3 eDiscovery Trends to Watch in 2017

Andy Parrish, Director of Client Services

Rapid-transformation continues to tell the tale of eDiscovery in the beginning of 2017. While it might seem as though the evolution of the industry is slowing down, the world has not seen anything yet. More technologies are entering the mainstream that have direct implications for discovery, litigation, and corporate data management.

Let’s take a moment to check out some of the biggest trends to watch in 2017.

  1. Technology-assisted review moves further into the mainstream

Technology-assisted review (TAR) has been a quiet giant for years now, with some courts accepting predictive coding-based discovery and others not. One consistency, though, is that the nation’s justice system continues to move closer toward a more standardized perspective on TAR.

Consider these very telling occurrences and decisions:

  • Nolan Hulburt argued that the U.S. District Court for the Northern District of California’s decision to not compel a defendant to use TAR despite the demands of the plaintiff sets strong legal precedence. Both parties will need to consent to TAR-enabled discovery.
  • Pressure is rising overseas, as McCann FitzGerald reported that the United Kingdom has consistently proven that its courts will make the decision of whether to use TAR or not for opposing parties if they do not come to an agreement on their own. The firm noted that more entities in the U.S. are being pressured to use predictive coding as well.
  • TAR is no longer some scary, completely uncharted technology. It’s been tried and tested, and when managed by professionals with the right skill set, can be powerful. Mayer Brown pointed out that TAR’s cost savings have become too much to pass up, especially considering the rise in success rates.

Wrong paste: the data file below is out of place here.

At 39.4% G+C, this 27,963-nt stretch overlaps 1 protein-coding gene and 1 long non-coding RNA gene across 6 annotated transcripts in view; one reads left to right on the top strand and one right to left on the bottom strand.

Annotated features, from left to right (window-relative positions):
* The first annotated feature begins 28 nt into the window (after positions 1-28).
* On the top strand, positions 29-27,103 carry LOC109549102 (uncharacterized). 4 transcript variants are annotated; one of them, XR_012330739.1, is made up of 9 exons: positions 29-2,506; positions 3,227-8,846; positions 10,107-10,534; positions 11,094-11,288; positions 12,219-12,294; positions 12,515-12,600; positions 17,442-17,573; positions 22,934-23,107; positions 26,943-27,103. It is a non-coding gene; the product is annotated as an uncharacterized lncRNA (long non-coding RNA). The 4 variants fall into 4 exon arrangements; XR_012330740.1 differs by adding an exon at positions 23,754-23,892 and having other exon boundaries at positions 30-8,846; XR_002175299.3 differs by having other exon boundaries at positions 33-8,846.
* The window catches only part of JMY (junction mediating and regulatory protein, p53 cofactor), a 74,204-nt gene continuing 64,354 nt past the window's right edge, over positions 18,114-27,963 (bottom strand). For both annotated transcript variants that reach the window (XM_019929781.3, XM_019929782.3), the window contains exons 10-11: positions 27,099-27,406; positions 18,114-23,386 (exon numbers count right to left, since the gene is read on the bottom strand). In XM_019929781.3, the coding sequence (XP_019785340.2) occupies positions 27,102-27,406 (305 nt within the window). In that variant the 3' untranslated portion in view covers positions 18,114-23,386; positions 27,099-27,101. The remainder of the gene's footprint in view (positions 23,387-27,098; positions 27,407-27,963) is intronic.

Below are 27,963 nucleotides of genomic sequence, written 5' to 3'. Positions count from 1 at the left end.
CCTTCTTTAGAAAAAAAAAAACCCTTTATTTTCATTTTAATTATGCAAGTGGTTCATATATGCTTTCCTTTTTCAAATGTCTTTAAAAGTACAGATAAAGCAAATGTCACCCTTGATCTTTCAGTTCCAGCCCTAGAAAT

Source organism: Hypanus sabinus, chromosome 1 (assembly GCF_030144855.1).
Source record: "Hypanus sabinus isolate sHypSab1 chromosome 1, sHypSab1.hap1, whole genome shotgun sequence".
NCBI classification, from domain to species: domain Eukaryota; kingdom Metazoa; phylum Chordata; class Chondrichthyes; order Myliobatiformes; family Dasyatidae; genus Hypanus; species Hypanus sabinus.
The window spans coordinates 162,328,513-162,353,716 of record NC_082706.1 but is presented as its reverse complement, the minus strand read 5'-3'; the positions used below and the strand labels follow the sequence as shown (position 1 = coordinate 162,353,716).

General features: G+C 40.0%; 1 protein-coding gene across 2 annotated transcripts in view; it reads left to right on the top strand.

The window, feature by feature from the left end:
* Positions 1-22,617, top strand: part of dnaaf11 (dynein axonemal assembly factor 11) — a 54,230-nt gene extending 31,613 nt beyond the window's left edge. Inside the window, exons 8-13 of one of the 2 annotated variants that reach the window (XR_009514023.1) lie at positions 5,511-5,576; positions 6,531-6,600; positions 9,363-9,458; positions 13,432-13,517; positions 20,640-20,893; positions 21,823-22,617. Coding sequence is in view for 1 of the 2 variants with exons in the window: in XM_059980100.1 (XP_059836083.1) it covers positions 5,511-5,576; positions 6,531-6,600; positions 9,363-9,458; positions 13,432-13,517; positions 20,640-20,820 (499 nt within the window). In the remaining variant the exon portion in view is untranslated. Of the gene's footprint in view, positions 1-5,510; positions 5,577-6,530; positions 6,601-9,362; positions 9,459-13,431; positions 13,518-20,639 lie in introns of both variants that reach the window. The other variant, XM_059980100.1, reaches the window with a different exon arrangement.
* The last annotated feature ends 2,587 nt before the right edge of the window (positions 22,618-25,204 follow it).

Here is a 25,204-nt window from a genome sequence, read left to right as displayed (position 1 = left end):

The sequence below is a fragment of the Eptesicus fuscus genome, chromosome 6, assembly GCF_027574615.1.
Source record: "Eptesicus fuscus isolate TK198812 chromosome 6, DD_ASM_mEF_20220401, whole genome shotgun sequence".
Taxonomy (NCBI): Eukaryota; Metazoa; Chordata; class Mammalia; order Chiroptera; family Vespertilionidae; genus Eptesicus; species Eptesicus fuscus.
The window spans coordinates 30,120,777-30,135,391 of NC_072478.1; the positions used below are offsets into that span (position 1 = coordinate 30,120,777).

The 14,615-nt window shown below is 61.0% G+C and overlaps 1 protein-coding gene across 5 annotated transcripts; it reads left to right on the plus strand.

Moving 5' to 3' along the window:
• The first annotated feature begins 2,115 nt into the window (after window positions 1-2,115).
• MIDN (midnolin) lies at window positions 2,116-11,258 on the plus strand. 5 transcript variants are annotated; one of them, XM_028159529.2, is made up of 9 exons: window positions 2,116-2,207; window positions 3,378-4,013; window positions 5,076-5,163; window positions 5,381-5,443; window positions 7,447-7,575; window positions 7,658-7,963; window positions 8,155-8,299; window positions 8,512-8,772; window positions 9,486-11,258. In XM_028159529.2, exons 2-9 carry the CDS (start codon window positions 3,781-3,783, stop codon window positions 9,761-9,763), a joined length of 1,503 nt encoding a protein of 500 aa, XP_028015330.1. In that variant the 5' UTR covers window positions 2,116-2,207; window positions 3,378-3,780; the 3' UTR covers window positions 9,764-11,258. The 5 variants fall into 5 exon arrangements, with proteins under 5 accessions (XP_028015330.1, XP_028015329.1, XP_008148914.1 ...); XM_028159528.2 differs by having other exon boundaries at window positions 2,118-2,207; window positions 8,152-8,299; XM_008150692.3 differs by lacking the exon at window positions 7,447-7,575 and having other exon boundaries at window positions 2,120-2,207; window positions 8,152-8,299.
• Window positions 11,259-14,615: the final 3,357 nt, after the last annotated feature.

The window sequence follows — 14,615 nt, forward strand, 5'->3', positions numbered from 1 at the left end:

You will hear plenty of people say that attorneys are being replaced by machines, and that eventually there will be no need for any humans at all. Do not believe that. Remember, the operative word in TAR is “assisted,” meaning that inside and outside counsel need to be paying attention to the service providers they are working with in predictive coding-related discovery.

  1. The IoT sneaks up on the legal industry

By now you have surely heard of the Internet of Things, which is used to define a world in which every device, appliance, and gadget is connected to the web. Because the relevant devices are increasingly used for commercial purposes, they are generating valuable and somewhat risky data. They are also likely to become the next challenge from a discovery perspective.

Here are a few matters to keep on the radar in 2017:

  • International Data Corporation estimated annual spending on the IoT to expand at a compound annual growth rate of 15.6 percent between 2015 and 2020, reaching $1.29 trillion by the end of the study period.
  • Regulations covering the IoT are barely existent in the United States. The Hill reported that, because the government does not have a great understanding or definition of the movement, it has struggled to write proper policies. The IoT’s novelty also means that very little legal precedence is available.
  • The American Bar Association’s Maureen O’Neill argued that the eDiscovery and legal industries are going to need to create strategies to handle the metadata on IoT devices, and stay prepared for the trend’s implications for dispute management. She also noted that courts really need to get moving on setting standards to follow.